External IT found that more than 90% of firms archive their email, but far less actually monitor their email. Email monitoring would require a person (or technology) to randomly sample emails and to pull messages that contain words that imply promised money gains or abusive language, the report says.

External IT also suggests that all companies should manage Web traffic.

“At a minimum, a company has the right to know what websites an employee visits while using systems owned or managed by the firm,” the paper says. “More importantly, all sites that contain malicious or inappropriate content should be blocked. If possible, a web filter can be attached to index private content and send an alert when data leaves the company.”

Another suggestion from External IT is multi-factor client verification.

“Some client requests may not be genuine, so firms should verify which are real and which are false,” the report says.

Firms can verify client requests by using multiple forms of authentication.

“Many firms claim to know their clients so well that they recognize their voice or phone number,” the paper says. “Regardless, to be compliant, employees must verify phone numbers with a CRM system. Always ask a phone caller to also send a fax or email as confirmation of the client request. Make sure employees are trained to verify the identity of clients.”

4. Vendor Management

The bigger the third-party partnership, the bigger the potential data breach, as the paper points out.

“Firms owe it to their clients, and themselves, to choose vendors carefully after intensive due diligence,” the paper says. “Examiners may study a firm’s vendor relationships, assessing the appropriateness of contract terms and how much oversight the firm applies to vendors.”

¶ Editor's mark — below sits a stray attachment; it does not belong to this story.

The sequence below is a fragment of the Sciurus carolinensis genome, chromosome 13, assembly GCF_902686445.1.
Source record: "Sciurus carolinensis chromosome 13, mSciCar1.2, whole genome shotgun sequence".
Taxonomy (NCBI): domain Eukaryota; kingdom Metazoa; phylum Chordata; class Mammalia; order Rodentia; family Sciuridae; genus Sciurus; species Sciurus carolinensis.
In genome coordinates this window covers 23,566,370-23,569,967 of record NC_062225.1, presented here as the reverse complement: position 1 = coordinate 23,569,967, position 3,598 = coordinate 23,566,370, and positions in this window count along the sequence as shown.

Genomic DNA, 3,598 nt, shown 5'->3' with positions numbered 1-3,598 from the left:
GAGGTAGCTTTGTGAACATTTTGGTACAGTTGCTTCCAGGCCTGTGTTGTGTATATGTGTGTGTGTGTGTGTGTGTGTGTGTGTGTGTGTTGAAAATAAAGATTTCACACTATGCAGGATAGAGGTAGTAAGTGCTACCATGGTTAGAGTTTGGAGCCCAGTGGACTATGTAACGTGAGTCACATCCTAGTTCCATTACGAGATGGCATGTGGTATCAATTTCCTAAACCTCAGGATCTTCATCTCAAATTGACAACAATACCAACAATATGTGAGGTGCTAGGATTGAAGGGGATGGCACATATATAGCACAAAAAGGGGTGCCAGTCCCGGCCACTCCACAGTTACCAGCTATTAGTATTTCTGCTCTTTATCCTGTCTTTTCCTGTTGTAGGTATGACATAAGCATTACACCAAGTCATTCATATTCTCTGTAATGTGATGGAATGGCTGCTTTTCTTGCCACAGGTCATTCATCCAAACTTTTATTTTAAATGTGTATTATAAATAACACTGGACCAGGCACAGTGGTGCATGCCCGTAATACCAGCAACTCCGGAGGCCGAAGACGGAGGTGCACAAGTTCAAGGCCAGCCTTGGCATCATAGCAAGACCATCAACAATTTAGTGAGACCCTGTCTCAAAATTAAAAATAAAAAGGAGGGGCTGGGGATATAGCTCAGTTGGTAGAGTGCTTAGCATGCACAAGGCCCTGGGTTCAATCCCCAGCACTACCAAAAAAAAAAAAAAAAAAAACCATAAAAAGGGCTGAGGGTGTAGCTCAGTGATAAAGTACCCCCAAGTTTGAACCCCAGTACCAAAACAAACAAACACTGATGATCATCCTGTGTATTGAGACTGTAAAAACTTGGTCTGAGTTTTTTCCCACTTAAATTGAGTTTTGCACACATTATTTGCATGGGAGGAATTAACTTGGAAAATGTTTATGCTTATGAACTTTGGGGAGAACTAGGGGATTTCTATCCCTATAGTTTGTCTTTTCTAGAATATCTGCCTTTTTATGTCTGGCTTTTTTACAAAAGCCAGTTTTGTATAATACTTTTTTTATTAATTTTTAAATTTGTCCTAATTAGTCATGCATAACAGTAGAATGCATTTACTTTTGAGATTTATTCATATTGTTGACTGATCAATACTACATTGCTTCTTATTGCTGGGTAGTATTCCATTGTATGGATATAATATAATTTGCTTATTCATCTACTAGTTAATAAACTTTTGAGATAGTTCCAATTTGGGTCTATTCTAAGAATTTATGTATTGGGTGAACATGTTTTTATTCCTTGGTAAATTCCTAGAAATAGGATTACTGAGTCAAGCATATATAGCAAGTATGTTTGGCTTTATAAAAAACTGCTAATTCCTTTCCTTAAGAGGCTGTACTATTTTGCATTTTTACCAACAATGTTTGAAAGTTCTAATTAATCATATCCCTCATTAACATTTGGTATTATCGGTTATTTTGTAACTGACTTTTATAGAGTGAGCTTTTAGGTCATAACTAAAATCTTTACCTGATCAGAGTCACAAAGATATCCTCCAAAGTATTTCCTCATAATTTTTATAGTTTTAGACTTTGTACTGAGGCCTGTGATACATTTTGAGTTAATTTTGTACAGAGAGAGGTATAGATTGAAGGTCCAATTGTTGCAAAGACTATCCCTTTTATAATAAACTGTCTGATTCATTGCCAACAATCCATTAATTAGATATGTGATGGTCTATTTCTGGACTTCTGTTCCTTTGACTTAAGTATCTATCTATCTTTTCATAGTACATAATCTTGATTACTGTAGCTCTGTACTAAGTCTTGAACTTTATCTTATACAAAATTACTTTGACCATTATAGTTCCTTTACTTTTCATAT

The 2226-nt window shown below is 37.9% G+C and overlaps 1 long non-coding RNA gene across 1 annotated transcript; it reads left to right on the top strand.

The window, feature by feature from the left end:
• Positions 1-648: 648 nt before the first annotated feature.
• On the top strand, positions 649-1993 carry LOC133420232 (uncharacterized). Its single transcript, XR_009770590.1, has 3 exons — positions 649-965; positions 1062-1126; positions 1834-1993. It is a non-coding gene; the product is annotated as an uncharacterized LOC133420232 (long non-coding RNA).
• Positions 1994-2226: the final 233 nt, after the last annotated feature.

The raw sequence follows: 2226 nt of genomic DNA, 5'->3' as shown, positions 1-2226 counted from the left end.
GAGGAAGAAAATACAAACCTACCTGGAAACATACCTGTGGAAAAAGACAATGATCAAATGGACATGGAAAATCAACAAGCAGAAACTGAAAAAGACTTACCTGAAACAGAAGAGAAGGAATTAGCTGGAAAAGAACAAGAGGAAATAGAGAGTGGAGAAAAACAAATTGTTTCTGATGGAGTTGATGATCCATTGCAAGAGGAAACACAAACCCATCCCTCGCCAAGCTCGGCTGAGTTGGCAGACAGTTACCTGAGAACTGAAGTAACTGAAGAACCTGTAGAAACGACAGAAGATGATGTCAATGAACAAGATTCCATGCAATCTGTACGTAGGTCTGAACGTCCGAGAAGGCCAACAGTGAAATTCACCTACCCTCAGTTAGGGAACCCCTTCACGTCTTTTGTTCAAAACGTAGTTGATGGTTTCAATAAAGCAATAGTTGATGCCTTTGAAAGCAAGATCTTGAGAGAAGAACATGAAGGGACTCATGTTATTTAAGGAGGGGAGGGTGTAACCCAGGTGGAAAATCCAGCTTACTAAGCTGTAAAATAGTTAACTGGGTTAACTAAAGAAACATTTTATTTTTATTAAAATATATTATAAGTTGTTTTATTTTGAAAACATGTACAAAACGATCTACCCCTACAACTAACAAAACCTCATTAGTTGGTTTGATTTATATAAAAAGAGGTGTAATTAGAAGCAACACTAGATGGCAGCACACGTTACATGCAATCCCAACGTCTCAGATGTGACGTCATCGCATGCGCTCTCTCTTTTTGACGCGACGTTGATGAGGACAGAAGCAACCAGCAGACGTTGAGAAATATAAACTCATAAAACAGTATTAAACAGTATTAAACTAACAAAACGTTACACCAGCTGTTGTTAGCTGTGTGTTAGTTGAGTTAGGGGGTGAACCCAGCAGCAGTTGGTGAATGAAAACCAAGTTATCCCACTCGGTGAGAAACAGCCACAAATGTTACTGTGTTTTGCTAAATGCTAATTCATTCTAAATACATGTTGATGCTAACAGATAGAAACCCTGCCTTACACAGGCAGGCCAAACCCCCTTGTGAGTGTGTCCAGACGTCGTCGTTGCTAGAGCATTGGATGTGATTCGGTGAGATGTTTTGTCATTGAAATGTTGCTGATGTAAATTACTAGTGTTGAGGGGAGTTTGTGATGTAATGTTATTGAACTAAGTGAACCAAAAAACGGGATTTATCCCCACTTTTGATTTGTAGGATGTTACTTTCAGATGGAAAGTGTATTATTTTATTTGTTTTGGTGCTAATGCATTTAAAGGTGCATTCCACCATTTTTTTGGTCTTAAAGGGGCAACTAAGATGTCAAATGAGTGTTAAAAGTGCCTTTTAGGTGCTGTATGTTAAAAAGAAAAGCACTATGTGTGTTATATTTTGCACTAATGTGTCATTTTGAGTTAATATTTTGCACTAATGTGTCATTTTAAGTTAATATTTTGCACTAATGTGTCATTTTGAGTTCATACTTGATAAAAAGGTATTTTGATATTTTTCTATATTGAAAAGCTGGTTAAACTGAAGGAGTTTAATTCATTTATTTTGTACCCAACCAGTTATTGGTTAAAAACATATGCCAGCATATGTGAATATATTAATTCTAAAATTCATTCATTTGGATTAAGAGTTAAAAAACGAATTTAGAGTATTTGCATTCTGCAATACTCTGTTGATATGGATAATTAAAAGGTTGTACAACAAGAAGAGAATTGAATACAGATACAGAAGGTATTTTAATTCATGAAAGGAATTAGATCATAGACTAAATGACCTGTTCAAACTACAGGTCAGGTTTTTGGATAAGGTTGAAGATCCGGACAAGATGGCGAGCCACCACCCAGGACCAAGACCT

External IT says that firms need to keep records of the software and data that vendors can access — even vendors hired to mitigate cybersecurity risks.

5. Training

“The #1 cybersecurity risk today is the uninformed employee,” External IT says. “Firms must take it upon themselves to educate their employees about security and privacy risks.”

To do this, firms should create written guidance and materials for employees and update them regularly.

According to the paper, employees should understand the main threats that exist in today’s environment.

“For example, security training in 2015 and 2016 should include how to identify malicious attachments that may carry crypto-locker or crypto-wall [viruses],” the paper states.

Employees should also understand how to identify phishing attempts and social engineering attacks, as well as whom to speak to at the company about suspicious or unknown activity.

6. Incident Response

Through its own assessments, External IT has found that most firms do not have a comprehensive cybersecurity incident response program.

“When asked if an incident response plan was in place, many firms looked to their attorney for a response,” the paper states. “This is an issue as clients need to know right away if their [personally identifiable information] or money is at risk and cannot afford to wait days or weeks for attorneys to create an ‘official response.’”

Firms should assess the damage and risk right away and take “immediate, corrective action,” the paper states. External IT also suggests that firms should have insurance for cybersecurity incidents in place.